This week I had the priverledge of help out with a ‘Recruitment Night’ at Eltham High School. These nights open for all year 7 students who have just enrolled in the school to come and try out all the different instruments to see which, if any they would like to learn. I was there helping out with Tenor saxophone, thats right, they have so many students wanting to be part of the music program that they need one person doing tenor saxophone and one person doing alto saxophone just to keep the que moving along so that we could get finished in under 2.5 hours. It is insane. What I wouldn’t give to have almost every year 7 student turn up to try out the instruments and end up building a year 7 band of over 100 students because they wanted to be part of it. If I ran a recruitment night I would have to have 1 flute teacher, 1 violinist and 10 piano teachers, but who am I kidding, we would have 5 kids if a ran it at 7pm, 8 if it was at 4pm and parents didn’t have to come back to school and probably 1 kid if it was during class because the parents wouldn’t let the other kids miss a second of their precious maths class, so why bother. Anyway thats my problem not yours.
The other thing that I loved about the night was hearing the Eltham High School band play, these guys have only been together for about 4 rehearsals (and to be honest, it showed) but it was possibly the sweetest sound I have heard in a long time…a Balanced Band. Where there are the same number of flutes and clarinets, where the shrill sharp sound of a piccolo and Eb clarinet can be heard grinding against the tuning of the band, and oboe solomly haunting away, and brass…Oh my goodness, what a sound for sore ears a brass section is to me. Percussion that is more than one student playing clave, a tuba, a double bass, a bassoon, saxophones in tune. I almost broke down and cried at the sound, I would give my right arm and conduct left handed just to have a balanced band. Again, thats my problem not yours.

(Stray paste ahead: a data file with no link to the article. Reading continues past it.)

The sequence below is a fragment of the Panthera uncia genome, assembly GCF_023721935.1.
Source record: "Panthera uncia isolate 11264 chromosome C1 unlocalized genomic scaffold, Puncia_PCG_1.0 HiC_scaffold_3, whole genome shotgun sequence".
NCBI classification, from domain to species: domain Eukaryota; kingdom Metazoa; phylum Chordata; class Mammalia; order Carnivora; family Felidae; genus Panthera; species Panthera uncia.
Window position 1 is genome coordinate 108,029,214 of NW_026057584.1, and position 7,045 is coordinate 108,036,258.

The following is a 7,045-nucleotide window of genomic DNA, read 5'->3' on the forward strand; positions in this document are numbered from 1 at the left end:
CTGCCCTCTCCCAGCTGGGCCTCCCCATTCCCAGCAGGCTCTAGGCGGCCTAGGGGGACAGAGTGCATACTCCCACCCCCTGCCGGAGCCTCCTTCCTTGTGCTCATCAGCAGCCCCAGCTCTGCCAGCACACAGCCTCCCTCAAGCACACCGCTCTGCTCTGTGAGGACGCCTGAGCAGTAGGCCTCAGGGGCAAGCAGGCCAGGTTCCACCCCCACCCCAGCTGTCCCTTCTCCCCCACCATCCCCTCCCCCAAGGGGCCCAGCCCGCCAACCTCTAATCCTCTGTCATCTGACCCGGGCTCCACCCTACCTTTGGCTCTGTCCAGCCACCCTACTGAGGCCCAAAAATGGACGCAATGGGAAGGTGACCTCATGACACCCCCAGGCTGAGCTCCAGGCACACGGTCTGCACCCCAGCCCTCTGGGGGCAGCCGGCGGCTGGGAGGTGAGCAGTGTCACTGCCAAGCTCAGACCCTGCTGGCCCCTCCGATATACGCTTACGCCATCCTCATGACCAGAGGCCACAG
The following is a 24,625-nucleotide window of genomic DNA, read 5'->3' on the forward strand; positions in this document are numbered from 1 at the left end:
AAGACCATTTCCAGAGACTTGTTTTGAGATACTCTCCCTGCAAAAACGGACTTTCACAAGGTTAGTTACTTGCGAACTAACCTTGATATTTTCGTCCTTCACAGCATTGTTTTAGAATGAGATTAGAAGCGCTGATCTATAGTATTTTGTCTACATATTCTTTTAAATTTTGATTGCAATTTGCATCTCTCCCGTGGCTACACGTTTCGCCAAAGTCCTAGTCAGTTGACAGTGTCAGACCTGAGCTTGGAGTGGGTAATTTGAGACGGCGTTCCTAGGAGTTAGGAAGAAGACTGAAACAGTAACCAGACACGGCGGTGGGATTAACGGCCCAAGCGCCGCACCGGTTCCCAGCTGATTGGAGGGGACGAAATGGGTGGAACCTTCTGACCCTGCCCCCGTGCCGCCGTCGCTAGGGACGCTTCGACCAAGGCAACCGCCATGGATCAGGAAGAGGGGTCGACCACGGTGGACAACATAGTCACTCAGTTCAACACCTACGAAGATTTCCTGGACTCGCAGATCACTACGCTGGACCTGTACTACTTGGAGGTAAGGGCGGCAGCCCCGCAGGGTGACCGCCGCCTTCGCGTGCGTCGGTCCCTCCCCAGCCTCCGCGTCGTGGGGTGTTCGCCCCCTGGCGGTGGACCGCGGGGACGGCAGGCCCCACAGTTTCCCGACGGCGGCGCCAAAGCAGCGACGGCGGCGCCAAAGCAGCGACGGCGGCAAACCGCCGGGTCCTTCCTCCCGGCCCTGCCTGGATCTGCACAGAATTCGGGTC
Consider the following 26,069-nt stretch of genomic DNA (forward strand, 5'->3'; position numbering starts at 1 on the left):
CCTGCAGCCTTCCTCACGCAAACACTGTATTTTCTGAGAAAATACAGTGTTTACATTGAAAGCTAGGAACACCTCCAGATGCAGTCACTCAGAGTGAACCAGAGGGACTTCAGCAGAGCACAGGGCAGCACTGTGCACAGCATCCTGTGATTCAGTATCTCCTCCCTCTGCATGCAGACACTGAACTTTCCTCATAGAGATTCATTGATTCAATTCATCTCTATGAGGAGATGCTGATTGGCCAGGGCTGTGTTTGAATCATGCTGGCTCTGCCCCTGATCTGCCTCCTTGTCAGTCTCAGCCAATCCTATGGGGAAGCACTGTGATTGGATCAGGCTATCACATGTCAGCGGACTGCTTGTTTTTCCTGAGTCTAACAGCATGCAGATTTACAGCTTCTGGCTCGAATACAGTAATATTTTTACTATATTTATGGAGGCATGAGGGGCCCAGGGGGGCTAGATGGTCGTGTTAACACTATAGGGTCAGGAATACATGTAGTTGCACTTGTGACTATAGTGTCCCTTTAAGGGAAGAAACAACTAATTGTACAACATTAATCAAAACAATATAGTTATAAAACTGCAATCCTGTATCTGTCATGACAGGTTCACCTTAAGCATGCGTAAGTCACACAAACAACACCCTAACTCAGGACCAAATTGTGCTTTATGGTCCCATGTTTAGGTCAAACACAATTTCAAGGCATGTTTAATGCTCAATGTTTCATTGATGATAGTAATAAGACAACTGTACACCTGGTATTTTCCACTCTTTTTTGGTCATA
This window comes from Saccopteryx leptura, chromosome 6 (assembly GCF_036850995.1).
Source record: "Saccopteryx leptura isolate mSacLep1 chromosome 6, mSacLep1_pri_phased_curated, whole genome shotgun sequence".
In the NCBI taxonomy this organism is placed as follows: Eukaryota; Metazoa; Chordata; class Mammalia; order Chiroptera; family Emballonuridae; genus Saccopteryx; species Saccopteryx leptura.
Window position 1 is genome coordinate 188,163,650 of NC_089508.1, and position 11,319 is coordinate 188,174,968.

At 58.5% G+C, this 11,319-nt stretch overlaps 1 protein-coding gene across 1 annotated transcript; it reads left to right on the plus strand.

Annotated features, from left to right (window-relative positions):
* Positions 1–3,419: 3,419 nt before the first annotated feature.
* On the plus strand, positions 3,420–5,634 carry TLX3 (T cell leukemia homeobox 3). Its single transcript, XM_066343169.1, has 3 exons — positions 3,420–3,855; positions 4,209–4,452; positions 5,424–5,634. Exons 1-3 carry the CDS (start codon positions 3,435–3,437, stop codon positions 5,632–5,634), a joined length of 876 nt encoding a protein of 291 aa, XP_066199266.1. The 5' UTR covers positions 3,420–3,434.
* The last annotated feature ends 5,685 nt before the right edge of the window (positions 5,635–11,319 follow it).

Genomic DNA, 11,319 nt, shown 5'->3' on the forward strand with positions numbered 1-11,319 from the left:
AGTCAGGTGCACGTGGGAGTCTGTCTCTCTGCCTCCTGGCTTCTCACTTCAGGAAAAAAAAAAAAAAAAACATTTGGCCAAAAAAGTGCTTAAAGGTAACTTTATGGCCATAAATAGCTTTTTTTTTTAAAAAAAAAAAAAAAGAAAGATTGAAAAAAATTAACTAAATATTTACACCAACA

Teaching students to play an instrument, what a job, it bores your brains out after the first day (and I mean bores, as in a drill going through your skull) but what a joy when you see a student make that first sound, see them beam when it doesn’t squeak, go red in the face because they forget to breathe because they don’t want to lose that note. The look on the face of a student as they create harmony in a band. That is why I got into teaching, that is why I do what I do.
I am more and more convinced that bands are dying, schools just can’t do it anymore, it is in decline. Once they pick up that guitar or piano, thats it they are lost to pop music, once their parent puts a violin in their hand at age 3, thats it musicality is gone. How to you keep students wanting to be something more than Jack Johnson, Taylor Swift or One Direction. Its not cool to play a band instrument and that joy is lost. No student has that look on their face as they strum a guitar, its not an achievement, you run your hand down.
How I love my job, but is there a place for band music in schools anymore? or is it just on the scrapheap?
Just a thought.